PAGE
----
August 28, 2012

Facing My Fear...of Poetry!

Poetry intimidates me because I don't understand it. I've never really tried to understand it because I've been too scared. (Recognize the cycle there?) 

As a lover of literature shouldn't I already be able to read and discuss poetry? Is that skill something people are born with? Is there a How To Read Poetry for Dummies book? (Ha, there is!)

Neal at English Major vs. the World recently posted about Coursera. It is a company that partners with universities to offer courses online for anyone to take, for free. As I was looking through their offerings I saw this class: Modern and Contemporary American Poetry

About the Course

In this fast-paced course we will read and encounter and discuss a great range of modern and contemporary U.S. poets working in the "experimental mode," starting with the 19th-century proto-modernists Emily Dickinson and Walt Whitman and ending with 21st-century conceptual poetics. Aside from providing a perhaps handy or helpful survey and chronology of 20th- and 21st-century poetry, this course offers a way of understanding general cultural transitions from modernism to postmodernism. Some people may wish to enroll as much to gain an understanding of the modernism/postmodernism problem through a study of poetry as to gain access to the work of these many poets. Participants do not need to have any prior knowledge of poetry or poetics. The instructor, Al Filreis, rarely lectures, and frequently calls for "the end of the lecture as we know it"; instead, most of the video-recorded lessons will consist of collaborative close readings led by Filreis, seminar-style -- offering models or samples of readers' interpretations of these knotty but powerful poems, aided by the poetry-minded denizens of the Kelly Writers House on the campus of the University of Pennsylvania.


I signed up even though I'm a little bit terrified.

Wish me luck!!

Special thanks to Blue Print Review for also pointing out this class to me, I appreciate it!

10 comments:

  1. I'd just try writing it and that may help you understand how poets work. It only means what you get out of it, I believe.

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    1. I remember trying to write poetry back in my angst filled teen days but I haven't attempted it since. ;)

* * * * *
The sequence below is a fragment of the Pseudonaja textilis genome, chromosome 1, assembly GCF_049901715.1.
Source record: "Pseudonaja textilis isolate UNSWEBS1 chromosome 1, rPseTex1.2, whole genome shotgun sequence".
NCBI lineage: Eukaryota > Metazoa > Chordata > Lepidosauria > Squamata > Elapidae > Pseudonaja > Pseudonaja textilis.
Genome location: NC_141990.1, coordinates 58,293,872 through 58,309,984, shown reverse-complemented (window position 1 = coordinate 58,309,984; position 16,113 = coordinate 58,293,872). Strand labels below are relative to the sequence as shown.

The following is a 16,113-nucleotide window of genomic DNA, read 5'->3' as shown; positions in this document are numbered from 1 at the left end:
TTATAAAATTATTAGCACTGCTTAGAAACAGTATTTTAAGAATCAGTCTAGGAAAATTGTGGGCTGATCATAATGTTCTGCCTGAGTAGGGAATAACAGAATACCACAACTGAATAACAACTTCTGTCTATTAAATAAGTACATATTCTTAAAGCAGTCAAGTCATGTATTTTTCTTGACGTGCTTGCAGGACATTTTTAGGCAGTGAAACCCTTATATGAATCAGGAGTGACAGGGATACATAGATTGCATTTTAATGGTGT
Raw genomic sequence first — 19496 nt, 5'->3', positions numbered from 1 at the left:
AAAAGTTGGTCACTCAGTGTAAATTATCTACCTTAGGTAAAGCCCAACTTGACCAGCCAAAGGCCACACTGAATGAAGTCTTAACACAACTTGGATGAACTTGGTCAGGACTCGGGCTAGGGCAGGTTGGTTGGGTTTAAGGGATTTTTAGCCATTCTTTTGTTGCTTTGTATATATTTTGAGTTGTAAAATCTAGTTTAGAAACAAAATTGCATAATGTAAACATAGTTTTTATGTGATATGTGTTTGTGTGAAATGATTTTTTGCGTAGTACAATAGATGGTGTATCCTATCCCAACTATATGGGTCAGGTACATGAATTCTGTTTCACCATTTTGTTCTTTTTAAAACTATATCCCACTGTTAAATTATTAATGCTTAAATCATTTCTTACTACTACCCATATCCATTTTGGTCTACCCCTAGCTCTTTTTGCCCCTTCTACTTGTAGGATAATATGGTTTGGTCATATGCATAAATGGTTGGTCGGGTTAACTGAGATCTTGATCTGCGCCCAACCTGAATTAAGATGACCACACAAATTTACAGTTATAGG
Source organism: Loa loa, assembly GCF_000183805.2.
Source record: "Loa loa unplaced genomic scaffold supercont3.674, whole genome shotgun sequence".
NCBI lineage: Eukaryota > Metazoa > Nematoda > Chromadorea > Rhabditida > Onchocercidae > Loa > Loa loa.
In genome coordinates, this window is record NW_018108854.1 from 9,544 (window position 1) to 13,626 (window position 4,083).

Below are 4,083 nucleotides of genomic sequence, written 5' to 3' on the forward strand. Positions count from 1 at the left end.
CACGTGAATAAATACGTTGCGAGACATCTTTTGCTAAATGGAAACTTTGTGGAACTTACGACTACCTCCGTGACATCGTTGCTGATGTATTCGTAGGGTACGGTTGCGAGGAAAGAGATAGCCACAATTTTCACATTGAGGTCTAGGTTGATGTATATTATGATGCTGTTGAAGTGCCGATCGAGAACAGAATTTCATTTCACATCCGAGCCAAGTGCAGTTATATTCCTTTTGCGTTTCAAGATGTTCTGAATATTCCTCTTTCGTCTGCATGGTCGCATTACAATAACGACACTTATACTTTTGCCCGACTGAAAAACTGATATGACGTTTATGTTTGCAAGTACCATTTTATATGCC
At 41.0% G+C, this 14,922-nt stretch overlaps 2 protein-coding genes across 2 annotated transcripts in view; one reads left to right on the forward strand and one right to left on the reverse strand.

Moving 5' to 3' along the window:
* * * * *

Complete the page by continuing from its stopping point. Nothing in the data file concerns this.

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  2. Go for it, Jennifer! I can say that writing it is the beginning of understanding it. I did a creative writing class last year and there was a fabulous book that brought us baby steps through how to write poetry. I'll find that for you soon. I actually started to enjoy poetry after that class. There are really very few rules for today's modern poet and you can really do what you want with the stanzas and metrics. Maybe it helps to understand that song lyrics are a form of poetry. Print off a few of your favorite songs and try to read it as poetry. It's a great place to start. Belle

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    1. That is another class I'd love to take, creative writing! I like hearing that about the rules, some would say that rules are made to be broken anyway right? Song lyrics!! That is a great way to think of them, there are so many songs that stop me in my tracks when I hear a certain phrase..someone putting into words how I feel...a lyric that gets to the meat of things. Hmmm...that is definite food for though and I'm glad you brought it up!

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  3. Jennifer, awesome! I'm not a huge poetry person either...but if I'm honest with myself, I think many of my favorite prose authors are also poets, just writing phrases within a prose format. That helps me to be charitable to prose in general, something I often have to work on.

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    1. That is such a good point Neal, I love that :) I'm hoping that the class is informative and fun, I'll make sure to let everyone know how it turns out.

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  4. There are some cool courses on coursea. There is a lot of variety in poetry and I think that people will be able to find something they enjoy.

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    1. This is the first I've heard of Coursera, I'm really looking forward to this class and if all goes well I'll certainly take another!

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  5. Your reading week sounds wonderful. "To Kill A Mockingbird by Harper Lee" - thanks for reminding me of the book. So good. And the Coursera course, did you see the pre-course video? here's the link: http://writing.upenn.edu/~afilreis/88v/modpo-intro-video.html

    have a great reading week!

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    1. I did see that video :) I'm so excited about the class..and I bit nervous too to be honest.

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